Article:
in Print

#7: In/formation

Issue #7 considers collective action and activism across the areas of art, design, architecture, urbanism and the environment in the information age, and the power of people to collectively enact real, tangible change on big and small scales.

People Power: Saving Sirius

In this special This Vertical Life feature, Assemble Papers editor Sara Savage meets some of the remaining residents at the Sirius public housing building in Sydney, who for the last three years has been fighting the NSW government's decision to sell the building (as well as hundreds of other properties in the wider Millers Point area) to make way for luxury apartments.

AP print issue #7: In/formation

The 7th print issue of Assemble Papers, 'In/formation', considers activism, collective action and the power of people in the information age. (The Beyonce reference in this issue's title is a happy accident.) Here, AP editor Sara Savage explains some of the thinking behind this issue, published in partnership with CLIMARTE, the clever folks behind the biennial ART+CLIMATE=CHANGE festival.

Speaking for Country

Roj Amedi talks with Murrawah Maroochy Johnson – the youngest member and a passionate representative of the Wangan & Jagalingou Traditional Owners Family Council – about climate justice, Aboriginal sovereignty and the importance of self-determination in the traditional owners' struggle against the proposed Adani Carmichael mine in central Queensland.

Nayran’s Tas Kebab

Tiggy cafe's Sarah Booth and Julia Dunne share a recipe they learned from Nayran Tabiei, cooking teacher at Free to Feed, a pop-up cooking school in Melbourne taught by refugees and asylum seekers. The recipe? Nayran's Tas Kebab – originating in Turkey, over the centuries it's a dish that has made its way across the region and appears here with a Syrian twist.

Culture & Capital: Liberate Tate

Liberate Tate is an activist art collective, formed shortly after the Deepwater Horizon oil spill, that spent six long years campaigning British cultural institution Tate to drop its oil company funding through a series of nearly 20 unsanctioned performances, interventions and protests. Sara Savage speaks to co-founder Mel Evans about 'Big Oil', ethical sponsorship and the power of performance.

Spacebusting: Raumlabor Berlin

Berlin-based architecture collective Raumlabor sees the city as a space for investigation, participation and endless possibilities. With much of its early work spanning the realm of temporary interventions, these days Raumlabor is turning its focus towards more enduring urban transformations. Emily Wong chats to co-director Christof Mayer about working at the intersection of art and city-making.

A Living Legacy: The Robin Boyd Foundation

Influential architect Robin Boyd, known for his sensitive variation of modernism, is a household name that stretches far beyond the architectural elite. Boyd’s is a legacy that has endured in his expansive body of work, lovingly upheld in no small part by the 2005-established Robin Boyd Foundation. Rachel Elliot-Jones visits founder and director, Tony Lee, at the Foundation’s headquarters in Melbourne.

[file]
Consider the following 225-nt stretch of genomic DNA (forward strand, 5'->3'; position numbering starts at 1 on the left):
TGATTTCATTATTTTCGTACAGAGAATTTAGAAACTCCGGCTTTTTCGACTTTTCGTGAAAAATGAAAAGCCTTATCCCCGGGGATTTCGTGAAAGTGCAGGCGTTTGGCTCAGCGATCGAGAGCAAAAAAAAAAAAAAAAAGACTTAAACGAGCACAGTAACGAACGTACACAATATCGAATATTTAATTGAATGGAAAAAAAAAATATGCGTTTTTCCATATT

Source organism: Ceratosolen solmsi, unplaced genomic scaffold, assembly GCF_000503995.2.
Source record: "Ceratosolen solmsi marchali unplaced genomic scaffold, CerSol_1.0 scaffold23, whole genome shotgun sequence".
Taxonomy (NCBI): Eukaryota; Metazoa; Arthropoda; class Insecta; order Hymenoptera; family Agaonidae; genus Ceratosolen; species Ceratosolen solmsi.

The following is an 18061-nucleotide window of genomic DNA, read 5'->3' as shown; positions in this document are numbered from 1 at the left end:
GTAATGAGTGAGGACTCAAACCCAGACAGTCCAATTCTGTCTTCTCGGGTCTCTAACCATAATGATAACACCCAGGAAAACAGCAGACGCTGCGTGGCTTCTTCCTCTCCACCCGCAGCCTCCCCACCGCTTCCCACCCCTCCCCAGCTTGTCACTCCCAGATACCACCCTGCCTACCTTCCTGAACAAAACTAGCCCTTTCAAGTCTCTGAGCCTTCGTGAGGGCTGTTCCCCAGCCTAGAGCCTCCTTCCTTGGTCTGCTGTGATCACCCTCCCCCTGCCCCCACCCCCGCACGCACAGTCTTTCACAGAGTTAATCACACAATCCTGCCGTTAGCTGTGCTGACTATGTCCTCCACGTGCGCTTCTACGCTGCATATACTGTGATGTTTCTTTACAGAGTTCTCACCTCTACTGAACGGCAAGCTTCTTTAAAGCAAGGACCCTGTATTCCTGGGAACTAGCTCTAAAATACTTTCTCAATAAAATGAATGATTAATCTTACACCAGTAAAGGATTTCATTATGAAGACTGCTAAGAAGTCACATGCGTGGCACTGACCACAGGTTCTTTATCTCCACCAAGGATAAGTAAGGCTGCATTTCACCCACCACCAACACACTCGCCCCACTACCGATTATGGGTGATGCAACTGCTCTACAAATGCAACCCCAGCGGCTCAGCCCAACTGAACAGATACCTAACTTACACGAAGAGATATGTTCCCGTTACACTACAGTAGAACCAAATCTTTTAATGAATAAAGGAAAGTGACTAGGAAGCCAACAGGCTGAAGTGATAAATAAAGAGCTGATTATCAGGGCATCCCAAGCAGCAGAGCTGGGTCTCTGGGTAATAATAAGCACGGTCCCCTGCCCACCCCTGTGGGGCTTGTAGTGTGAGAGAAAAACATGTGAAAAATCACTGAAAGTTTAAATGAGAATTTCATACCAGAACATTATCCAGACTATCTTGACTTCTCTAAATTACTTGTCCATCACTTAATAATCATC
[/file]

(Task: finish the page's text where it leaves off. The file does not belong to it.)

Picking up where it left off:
This is the Future: EXIT

Based on a prompt by French philosopher and urbanist Paul Virilio, EXIT (2008–15) is an experimental 360-degree installation created by Diller Scofidio + Renfro with a team of statisticians, scientists and geographers. Sara Savage speaks with Fondation Cartier curator Thomas Delamarre about working at the intersection of art and data, and about the role of cultural institutions in effecting change.

Technological Disobedience: Ernesto Oroza

Cuba's 'Special Period in Time of Peace' – a euphemism for the country's economic crisis in of the 1990s – bred hardship, austere rationing, and a new material culture among citizens. Elliott Mackie speaks with Cuban designer Ernesto Oroza about the phenomenon Oroza describes as 'technological disobedience', highlighting both the ingenuity and sociopolitical and economic forces that have shaped Cuban design.

Jim, Hana & Nonna’s Vertical Playground

Nightlife-loving Sydneysiders may already know of Jim Singline and Hana Shimada through Goodgod Small Club, the basement venue the couple founded in the mid-2000s and eventually sold in 2015. Rafaela Pandolfini shares an Aperol Spritz with Jim and Hana at their Redfern terrace to hear about their work, their home and how the two are intrinsically connected.

What’s in a Map? Greening Bourj Al Shamali

The Greening Bourj Al Shamali initiative aims to green and improve the living conditions in the Bourj Al Shamali refugee camp in Lebanon, a theoretically temporary Palestinian refugee camp that's now a 60-year-old informal urban environment, densely built and without green spaces. Sara Savage speaks to the team behind the initiative about 'balloon mapping' the camp in the name of self-determination.

5×4 Hayes Lane

5x4 Hayes Lane isn't the typical home you'd expect to find tucked in at the end of a narrow laneway in leafy East Melbourne. We step inside this pocket-sized project and speak to its owner, Ralph Alphonso, about his decision to stretch the project's small footprint of 20 square metres over four storeys, and about the challenges that arose during the construction of this extraordinary home.